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The Freight Transport Association (FTA) says the Chancellor’s announcement of a quarter of a billion pounds of funding for new facilities in Kent to solve problems caused by Operation Stack is good news for the logistics industry.

However, the 37% cut in the Department for Transport’s (DfT) resource budget in Chancellor George Osborne’s Autumn Statement and Spending Review could threaten vital areas of spending.

The Operation Stack funding includes up to £250 million for a major new permanent lorry park to take the pressure off Kent’s roads. Currently thousands of trucks are parked on stretches of the M20 during disruptions to Channel crossings. The Government will consult on a preferred site at Stanford and other alternatives in the near future.

Mr Osborne told the House: “Having met with my Honourable Friend for Folkestone and other Kent MPs, I will relieve the pressure on roads in Kent from Operation Stack with a new quarter of a billion pound investment in facilities there.”

Karen Dee, FTA’s Director of Policy, said: “We are delighted that the Chancellor has recognised the devastating impact of Operation Stack on the logistics industry and its customers and we look forward to developing a permanent solution with purpose-built facilities for drivers.”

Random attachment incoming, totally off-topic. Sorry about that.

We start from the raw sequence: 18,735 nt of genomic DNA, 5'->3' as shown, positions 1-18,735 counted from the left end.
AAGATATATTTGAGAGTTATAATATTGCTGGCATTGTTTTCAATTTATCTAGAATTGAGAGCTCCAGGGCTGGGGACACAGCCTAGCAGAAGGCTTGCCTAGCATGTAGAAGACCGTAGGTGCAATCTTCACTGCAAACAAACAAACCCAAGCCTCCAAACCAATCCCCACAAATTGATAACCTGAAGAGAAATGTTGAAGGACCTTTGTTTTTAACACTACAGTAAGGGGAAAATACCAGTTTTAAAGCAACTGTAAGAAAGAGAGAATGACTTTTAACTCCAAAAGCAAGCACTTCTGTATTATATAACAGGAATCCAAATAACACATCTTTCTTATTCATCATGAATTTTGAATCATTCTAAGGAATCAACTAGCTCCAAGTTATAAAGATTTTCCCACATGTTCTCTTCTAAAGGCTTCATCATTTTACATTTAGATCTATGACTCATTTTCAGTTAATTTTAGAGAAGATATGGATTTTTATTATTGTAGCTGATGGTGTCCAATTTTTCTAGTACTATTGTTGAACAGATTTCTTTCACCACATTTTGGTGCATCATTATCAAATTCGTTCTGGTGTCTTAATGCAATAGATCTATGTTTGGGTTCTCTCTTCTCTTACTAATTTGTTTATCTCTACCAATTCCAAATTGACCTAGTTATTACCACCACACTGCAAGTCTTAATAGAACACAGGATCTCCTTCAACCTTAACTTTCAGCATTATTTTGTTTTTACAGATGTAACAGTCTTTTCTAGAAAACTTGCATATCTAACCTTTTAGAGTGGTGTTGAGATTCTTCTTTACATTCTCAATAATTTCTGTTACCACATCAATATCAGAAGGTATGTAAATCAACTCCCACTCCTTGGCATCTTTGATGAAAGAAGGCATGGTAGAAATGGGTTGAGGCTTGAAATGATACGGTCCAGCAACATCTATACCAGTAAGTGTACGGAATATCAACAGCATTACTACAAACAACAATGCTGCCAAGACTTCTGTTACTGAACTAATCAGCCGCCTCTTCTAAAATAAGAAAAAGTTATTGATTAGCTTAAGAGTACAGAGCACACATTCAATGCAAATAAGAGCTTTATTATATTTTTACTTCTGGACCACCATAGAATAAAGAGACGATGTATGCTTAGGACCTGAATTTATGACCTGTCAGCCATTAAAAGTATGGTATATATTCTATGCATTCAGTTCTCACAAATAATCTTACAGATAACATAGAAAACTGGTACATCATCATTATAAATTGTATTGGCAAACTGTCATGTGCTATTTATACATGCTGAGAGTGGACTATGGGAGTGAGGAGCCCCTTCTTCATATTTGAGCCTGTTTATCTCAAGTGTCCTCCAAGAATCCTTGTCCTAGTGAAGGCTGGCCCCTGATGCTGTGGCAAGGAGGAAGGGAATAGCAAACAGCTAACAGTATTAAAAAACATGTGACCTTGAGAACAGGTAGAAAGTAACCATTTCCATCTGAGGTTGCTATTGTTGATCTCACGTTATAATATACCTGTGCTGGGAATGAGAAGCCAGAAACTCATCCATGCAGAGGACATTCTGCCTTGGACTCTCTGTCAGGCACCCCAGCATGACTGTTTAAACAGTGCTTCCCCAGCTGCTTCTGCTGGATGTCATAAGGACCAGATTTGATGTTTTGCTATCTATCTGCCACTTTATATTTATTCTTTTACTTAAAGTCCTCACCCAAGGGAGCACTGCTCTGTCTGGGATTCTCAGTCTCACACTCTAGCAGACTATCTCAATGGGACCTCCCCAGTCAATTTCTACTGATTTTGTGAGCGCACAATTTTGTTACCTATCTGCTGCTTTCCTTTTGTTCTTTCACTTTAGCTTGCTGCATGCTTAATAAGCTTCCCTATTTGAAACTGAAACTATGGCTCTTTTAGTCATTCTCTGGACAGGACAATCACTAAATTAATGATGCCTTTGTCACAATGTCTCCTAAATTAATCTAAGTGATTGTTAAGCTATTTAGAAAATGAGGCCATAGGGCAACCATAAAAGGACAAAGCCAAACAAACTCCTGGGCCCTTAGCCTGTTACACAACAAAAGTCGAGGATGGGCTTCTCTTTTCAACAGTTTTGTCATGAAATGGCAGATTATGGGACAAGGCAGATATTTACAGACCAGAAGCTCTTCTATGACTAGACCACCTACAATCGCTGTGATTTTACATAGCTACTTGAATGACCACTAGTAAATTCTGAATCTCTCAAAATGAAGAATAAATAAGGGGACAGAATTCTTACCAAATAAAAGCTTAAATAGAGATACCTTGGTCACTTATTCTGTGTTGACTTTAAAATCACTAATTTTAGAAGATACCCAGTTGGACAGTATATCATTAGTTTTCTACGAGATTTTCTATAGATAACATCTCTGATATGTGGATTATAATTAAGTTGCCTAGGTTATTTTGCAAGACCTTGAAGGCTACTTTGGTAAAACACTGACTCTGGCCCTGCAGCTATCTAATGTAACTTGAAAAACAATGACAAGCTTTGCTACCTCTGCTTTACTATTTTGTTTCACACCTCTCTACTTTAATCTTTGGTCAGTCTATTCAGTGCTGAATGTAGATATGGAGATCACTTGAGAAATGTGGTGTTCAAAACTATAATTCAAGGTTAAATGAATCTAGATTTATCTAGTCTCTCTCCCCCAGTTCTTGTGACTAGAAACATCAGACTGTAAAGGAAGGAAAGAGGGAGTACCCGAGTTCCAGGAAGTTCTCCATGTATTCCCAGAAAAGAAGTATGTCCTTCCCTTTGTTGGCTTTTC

Ms Dee said FTA also welcomed the Government's focus on investing in key transport infrastructure projects - both strategic roads and rail - and his recognition that maintenance is also important. He announced a ‘pothole fund’ - £250 million over the next five years to tackle the holes that blight our local roads, on top of nearly £5 billion of funding for roads maintenance, a £300 million increase compared to the previous Parliament.
But Miss Dee said the 37% cut in the DfT’s resource budget was “very significant” and would undoubtedly put at risk some important areas of spending such as the Mode Shift Revenue Support Grant, which helps to encourage freight onto rail, and spending on enforcement activities. FTA will be encouraging the Department to ensure these vital areas of spend are protected when it takes decisions on allocating its smaller budget.

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